He had no difficulty in finding the Tassara homestead, and there was no observer anywhere near him when he stood in front of the dwelling which had been his first hospitable refuge in Mexico. It had now, of course, a lonely and shut-up look, and there was no getting in at the front door, for much knocking failed to bring a door-keeper. Giving that up, therefore, he made his way around to the rear, through the unoccupied stables.

“There is hay enough here for my pony,” he remarked, “but I had half expected that the house would be turned into quarters for troops.”

He may have overlooked the fact that the Tassaras were friends of General Morales, and that their house was under his protection. If it were supposed to be so, nevertheless, he had cause to forget it again when he came to the back door, for it stood wide open, with an appearance of having been unlocked with a hammer.

“Hullo!” he exclaimed. “I wonder if there is anybody in there now?”235

The thought somehow made him draw his machete, and he went on into the house as if he were looking for a fight. The dining-room was entered first, and it was utterly empty. Not so much as a chair was left, although its owners had certainly not taken any furniture away with them in their hasty escape by night, with Ned and Zuroaga. It looked a little queer, to say the least, and, as he went on from room to room, he found precisely such a state of things everywhere else.

“I declare!” said Ned. “Either their friends or some robbers have cleaned this place of all there was in it that was worth stealing. Not so much as a bed left. I’ll go and take a look at my old room. It was a cubby-hole of a place, but it would do first-rate for me now.”

Perhaps it was so small and so out of the way that Ned had an agreeable surprise ready for him when he reached it, for there still hung his hammock, and nothing else in the room had been molested.

“Hurrah!” he shouted. “I’ve looked into every other room in the house, and this is the only one they didn’t finish. I guess I’ll camp here to-night, after I’ve been out to get something to eat.”

It was true that he had orders for army236 rations, if he had known where to find them, but he was also able to purchase whatever he might need, and he preferred to do so. At the same time, he had a clear understanding that, if he expected to ever see the United States again, he had better not show a great deal of cash in the city of Vera Cruz just now.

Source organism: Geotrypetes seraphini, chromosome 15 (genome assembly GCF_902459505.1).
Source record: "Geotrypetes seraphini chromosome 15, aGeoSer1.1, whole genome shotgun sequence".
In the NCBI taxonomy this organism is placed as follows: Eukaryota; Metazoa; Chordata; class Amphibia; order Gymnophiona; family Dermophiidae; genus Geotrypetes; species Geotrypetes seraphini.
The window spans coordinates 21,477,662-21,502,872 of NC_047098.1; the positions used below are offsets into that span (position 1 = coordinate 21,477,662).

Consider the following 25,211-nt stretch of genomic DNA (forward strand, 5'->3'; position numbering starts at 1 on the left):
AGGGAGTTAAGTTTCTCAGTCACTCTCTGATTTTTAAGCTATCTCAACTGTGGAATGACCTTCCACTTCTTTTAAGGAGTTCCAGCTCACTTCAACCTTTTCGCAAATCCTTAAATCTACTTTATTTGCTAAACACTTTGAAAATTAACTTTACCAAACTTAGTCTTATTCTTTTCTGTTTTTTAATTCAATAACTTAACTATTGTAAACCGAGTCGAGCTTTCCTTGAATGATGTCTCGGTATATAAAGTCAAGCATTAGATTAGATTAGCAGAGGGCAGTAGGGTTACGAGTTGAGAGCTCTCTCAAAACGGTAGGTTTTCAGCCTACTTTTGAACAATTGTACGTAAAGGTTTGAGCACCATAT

“There are plenty of fellows here,” he remarked, “who would cut my throat for a silver dollar, let alone a gold piece.”

He sheathed his machete peaceably, and went out by the back door, determining to let as few people as possible suspect that the Tassara mansion contained a boarder,—or it was more nearly correct to say lodger. This was a wise decision to make, but he was not to hunt far for his supplies that evening. Hardly had he gone a hundred paces from the Tassara place before he was unceremoniously halted, and it was not by a lancer this time. Before him, blocking his way, stood a very fat and apparently much astonished woman.

“Madre de Dios!” she loudly exclaimed. “Señor Carfora! Santa Maria! Santa Catarina! San Jago! Diablos! Where did you come from?”

Ned had never before heard himself called by all those pet names, but he knew237 at a glance that this was no other than Anita, formerly the cook of Señora Tassara, and believed to be a devoted friend of the family.

“Anita!” he exclaimed. “I’ll tell you!” and he proceeded to do so, to her great gratification, for she was as hungry for news as he was for his rations.

“You come to my house,” she said, “and I will give you something fit to eat, and that is a good deal to say in Vera Cruz in these days. Santa Maria! How these ragged banditti do devour everything. We are to be devoured by the accursed gringos, too, and we must eat while we can.”